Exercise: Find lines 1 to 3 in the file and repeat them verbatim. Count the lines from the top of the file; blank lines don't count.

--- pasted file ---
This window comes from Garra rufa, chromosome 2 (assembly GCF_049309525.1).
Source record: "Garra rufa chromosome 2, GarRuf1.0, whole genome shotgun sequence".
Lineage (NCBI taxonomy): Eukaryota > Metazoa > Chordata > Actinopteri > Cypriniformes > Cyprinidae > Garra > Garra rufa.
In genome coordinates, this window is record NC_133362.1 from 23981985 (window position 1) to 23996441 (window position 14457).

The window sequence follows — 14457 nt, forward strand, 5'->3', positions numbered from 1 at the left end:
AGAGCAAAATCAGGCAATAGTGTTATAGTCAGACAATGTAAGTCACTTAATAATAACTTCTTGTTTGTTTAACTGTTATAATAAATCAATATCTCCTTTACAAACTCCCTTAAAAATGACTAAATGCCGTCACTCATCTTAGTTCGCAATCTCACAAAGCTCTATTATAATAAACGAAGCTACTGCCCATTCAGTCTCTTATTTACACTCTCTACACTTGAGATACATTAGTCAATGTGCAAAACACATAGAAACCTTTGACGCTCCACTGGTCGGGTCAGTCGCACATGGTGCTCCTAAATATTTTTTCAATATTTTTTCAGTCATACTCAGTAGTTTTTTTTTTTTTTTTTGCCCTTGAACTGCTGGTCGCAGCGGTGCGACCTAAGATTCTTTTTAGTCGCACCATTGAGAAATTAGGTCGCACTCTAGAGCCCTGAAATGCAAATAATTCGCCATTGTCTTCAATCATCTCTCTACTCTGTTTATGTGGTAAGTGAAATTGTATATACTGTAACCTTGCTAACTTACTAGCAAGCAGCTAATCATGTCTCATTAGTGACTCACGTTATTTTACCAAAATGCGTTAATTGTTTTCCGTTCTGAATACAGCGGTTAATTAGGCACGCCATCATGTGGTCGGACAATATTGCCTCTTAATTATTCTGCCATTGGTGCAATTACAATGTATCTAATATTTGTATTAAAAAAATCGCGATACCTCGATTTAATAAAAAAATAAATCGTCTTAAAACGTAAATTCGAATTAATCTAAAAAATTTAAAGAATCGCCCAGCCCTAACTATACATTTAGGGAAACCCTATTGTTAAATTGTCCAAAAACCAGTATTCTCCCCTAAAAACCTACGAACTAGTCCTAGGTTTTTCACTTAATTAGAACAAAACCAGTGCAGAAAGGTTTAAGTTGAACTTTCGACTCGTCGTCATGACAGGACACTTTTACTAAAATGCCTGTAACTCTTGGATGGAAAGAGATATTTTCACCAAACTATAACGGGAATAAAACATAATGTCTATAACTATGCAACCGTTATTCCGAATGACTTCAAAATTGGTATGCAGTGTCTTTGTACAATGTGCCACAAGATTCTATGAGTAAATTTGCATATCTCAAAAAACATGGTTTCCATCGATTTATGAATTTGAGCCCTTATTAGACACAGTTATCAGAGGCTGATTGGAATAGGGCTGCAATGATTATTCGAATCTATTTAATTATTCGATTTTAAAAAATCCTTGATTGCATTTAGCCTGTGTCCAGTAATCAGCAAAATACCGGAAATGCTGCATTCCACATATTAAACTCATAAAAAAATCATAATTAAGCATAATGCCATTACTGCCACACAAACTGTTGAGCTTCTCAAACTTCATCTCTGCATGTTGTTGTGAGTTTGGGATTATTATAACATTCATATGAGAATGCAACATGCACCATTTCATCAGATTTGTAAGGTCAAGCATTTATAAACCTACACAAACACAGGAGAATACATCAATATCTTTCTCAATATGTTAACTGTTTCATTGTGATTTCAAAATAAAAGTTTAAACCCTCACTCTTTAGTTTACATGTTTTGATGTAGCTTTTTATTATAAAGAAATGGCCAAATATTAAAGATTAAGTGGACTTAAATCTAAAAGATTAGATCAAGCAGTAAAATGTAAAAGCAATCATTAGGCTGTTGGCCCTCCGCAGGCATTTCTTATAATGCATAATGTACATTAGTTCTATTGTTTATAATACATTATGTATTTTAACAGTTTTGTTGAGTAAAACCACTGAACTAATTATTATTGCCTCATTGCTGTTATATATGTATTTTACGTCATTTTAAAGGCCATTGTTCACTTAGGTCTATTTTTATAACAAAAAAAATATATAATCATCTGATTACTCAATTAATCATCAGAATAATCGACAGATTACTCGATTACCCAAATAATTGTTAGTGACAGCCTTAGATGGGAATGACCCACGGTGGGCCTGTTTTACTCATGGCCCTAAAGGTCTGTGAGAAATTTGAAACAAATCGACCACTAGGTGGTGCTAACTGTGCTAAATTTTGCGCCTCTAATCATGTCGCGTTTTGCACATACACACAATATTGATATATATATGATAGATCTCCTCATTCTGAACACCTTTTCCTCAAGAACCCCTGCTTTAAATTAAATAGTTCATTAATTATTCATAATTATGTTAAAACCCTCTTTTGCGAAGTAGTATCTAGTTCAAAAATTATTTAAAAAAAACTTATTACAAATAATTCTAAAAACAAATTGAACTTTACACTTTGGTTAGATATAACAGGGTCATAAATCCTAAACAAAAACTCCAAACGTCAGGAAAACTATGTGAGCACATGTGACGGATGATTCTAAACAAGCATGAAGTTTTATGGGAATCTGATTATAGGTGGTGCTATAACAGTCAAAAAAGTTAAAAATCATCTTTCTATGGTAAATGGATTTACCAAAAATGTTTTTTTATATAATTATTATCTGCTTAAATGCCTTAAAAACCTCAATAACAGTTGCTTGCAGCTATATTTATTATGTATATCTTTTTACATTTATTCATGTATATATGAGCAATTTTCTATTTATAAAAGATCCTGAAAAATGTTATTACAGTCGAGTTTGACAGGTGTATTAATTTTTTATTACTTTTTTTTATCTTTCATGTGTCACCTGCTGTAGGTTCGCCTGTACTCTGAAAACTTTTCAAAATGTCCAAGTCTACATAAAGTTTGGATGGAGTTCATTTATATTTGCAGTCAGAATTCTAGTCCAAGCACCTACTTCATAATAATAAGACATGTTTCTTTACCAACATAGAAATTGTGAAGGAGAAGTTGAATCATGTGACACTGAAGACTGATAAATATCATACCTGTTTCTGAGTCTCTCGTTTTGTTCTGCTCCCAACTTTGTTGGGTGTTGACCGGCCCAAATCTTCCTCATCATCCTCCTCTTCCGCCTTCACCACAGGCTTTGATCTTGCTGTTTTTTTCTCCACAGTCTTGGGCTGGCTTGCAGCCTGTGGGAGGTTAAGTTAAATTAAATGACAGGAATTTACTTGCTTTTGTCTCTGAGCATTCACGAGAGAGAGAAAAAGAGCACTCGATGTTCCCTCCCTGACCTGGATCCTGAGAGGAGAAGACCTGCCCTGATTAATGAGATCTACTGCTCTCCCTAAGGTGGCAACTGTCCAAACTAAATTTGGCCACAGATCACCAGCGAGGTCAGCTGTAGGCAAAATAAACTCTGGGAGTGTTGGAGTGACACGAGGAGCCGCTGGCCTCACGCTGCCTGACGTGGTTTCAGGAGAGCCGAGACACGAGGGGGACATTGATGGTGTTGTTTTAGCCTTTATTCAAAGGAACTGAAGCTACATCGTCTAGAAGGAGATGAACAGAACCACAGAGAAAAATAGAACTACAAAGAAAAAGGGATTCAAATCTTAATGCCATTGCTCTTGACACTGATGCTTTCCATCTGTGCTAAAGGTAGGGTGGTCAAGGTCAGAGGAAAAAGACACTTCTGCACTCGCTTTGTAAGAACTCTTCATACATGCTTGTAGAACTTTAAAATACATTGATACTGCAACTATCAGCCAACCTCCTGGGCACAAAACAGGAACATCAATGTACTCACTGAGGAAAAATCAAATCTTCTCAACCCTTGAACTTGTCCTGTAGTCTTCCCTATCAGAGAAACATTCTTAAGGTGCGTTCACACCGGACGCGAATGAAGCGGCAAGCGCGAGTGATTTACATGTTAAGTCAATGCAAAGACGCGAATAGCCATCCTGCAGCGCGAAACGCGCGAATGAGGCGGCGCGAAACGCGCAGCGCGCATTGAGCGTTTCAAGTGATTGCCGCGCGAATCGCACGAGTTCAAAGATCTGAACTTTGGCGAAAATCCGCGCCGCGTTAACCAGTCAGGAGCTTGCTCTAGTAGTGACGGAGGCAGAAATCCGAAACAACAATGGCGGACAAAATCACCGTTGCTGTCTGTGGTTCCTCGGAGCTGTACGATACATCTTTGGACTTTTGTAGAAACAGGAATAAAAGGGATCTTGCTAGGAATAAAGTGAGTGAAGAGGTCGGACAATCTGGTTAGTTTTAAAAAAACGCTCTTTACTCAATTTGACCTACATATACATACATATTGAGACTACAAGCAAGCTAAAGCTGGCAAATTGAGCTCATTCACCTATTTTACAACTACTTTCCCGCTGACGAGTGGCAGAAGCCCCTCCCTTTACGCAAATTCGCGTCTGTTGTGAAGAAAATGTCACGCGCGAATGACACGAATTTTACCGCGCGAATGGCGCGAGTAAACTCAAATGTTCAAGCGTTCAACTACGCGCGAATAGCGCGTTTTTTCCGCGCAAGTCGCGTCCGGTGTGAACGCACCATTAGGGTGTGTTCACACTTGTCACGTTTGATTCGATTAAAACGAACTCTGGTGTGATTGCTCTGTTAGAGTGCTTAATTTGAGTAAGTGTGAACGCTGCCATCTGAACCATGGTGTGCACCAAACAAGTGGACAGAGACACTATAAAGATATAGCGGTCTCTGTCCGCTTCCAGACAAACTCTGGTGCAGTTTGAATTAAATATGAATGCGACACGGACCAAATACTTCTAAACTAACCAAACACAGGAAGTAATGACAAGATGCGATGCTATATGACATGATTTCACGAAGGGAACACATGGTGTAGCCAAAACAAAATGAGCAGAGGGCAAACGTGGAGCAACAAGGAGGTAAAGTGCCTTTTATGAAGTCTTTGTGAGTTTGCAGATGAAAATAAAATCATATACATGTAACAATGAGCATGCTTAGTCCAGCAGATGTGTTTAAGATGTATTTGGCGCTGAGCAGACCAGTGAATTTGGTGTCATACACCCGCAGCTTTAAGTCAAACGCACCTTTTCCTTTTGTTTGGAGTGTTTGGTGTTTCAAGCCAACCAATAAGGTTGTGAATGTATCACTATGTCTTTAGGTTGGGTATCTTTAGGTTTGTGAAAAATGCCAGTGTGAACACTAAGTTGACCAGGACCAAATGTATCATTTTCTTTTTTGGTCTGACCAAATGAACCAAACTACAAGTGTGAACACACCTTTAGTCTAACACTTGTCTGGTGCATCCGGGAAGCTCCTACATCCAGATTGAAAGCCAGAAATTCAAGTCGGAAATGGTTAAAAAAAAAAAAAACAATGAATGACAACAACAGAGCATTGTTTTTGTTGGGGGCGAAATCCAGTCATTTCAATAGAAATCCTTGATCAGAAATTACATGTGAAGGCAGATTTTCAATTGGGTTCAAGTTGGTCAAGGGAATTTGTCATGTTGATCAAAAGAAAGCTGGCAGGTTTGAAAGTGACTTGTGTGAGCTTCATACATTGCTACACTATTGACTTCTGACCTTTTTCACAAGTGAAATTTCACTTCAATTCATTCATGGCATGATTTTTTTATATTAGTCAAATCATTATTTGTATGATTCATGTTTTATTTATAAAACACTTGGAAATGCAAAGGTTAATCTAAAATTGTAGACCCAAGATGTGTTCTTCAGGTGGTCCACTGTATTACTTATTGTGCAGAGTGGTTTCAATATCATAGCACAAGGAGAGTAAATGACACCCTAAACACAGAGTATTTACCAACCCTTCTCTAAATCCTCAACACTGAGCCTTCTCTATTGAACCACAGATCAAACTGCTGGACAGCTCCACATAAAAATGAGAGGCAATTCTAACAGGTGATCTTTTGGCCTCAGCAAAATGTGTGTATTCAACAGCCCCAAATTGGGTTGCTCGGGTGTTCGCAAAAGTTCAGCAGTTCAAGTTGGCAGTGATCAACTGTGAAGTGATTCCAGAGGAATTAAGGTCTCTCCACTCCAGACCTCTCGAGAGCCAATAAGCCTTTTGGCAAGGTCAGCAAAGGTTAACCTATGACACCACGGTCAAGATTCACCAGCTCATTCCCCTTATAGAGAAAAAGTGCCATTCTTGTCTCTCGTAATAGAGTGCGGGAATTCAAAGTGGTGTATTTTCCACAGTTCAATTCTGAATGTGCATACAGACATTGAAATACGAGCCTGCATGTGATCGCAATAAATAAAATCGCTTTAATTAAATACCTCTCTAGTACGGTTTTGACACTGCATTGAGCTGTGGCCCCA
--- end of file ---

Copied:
This window comes from Garra rufa, chromosome 2 (assembly GCF_049309525.1).
Source record: "Garra rufa chromosome 2, GarRuf1.0, whole genome shotgun sequence".
Lineage (NCBI taxonomy): Eukaryota > Metazoa > Chordata > Actinopteri > Cypriniformes > Cyprinidae > Garra > Garra rufa.